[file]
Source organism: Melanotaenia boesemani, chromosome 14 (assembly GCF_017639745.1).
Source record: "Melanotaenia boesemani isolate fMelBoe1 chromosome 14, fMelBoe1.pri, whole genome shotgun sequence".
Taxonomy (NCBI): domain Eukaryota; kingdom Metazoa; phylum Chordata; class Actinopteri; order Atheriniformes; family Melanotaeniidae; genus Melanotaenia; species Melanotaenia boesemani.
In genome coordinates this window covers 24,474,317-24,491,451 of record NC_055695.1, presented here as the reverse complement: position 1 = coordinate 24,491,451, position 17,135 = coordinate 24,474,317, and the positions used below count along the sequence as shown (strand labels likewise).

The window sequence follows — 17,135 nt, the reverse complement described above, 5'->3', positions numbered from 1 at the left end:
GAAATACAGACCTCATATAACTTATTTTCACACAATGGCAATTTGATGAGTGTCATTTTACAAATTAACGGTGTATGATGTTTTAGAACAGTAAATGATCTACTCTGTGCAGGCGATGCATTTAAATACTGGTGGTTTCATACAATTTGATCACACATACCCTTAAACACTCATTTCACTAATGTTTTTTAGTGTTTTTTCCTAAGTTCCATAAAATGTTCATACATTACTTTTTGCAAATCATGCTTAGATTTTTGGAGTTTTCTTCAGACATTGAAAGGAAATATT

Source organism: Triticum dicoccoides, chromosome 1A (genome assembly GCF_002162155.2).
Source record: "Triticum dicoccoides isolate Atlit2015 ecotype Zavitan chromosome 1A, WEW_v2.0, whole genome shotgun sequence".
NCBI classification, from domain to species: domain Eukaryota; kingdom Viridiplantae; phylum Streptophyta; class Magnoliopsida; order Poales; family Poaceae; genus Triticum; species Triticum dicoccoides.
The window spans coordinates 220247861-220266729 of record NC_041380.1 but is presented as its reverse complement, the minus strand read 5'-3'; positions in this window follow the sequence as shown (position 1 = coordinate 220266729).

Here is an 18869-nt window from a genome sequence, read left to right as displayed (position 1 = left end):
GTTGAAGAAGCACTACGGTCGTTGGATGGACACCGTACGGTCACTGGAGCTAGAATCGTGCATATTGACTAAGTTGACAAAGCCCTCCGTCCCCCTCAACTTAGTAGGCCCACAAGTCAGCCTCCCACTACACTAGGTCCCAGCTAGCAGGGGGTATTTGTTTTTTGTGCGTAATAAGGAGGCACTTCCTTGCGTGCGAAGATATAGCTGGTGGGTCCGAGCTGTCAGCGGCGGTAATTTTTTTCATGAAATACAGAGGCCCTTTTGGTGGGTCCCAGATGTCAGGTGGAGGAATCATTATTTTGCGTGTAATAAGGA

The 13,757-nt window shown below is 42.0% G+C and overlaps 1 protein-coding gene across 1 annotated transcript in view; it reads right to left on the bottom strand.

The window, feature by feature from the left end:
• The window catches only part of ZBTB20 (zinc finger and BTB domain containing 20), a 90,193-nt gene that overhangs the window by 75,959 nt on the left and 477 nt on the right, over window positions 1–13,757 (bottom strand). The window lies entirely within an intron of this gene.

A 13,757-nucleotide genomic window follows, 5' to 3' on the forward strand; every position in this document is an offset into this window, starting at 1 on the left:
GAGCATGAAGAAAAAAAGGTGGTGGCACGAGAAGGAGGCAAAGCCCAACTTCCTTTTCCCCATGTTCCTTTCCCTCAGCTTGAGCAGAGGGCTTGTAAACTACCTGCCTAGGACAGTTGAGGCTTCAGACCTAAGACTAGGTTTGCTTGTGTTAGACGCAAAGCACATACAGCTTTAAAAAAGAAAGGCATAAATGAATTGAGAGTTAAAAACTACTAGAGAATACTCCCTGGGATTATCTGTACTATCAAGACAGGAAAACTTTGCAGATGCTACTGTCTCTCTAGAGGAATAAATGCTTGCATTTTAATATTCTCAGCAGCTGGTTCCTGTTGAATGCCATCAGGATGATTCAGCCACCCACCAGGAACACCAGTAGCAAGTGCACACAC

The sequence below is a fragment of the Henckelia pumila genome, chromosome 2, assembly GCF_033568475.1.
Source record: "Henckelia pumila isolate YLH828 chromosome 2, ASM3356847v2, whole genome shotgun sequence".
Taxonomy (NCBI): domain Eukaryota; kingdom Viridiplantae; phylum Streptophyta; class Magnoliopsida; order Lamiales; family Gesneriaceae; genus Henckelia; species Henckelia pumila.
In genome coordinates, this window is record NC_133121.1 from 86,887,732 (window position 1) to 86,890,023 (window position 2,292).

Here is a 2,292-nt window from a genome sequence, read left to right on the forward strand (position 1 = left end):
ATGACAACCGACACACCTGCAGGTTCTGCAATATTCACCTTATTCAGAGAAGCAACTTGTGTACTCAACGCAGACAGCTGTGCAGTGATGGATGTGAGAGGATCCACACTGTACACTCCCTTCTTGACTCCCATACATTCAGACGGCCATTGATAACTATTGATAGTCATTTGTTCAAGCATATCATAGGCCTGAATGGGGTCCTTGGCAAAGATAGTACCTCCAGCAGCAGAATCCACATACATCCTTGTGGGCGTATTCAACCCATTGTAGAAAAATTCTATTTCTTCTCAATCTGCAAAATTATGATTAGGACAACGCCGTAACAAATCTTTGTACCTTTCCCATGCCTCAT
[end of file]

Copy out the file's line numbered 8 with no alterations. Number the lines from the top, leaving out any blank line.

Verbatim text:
Source record: "Triticum dicoccoides isolate Atlit2015 ecotype Zavitan chromosome 1A, WEW_v2.0, whole genome shotgun sequence".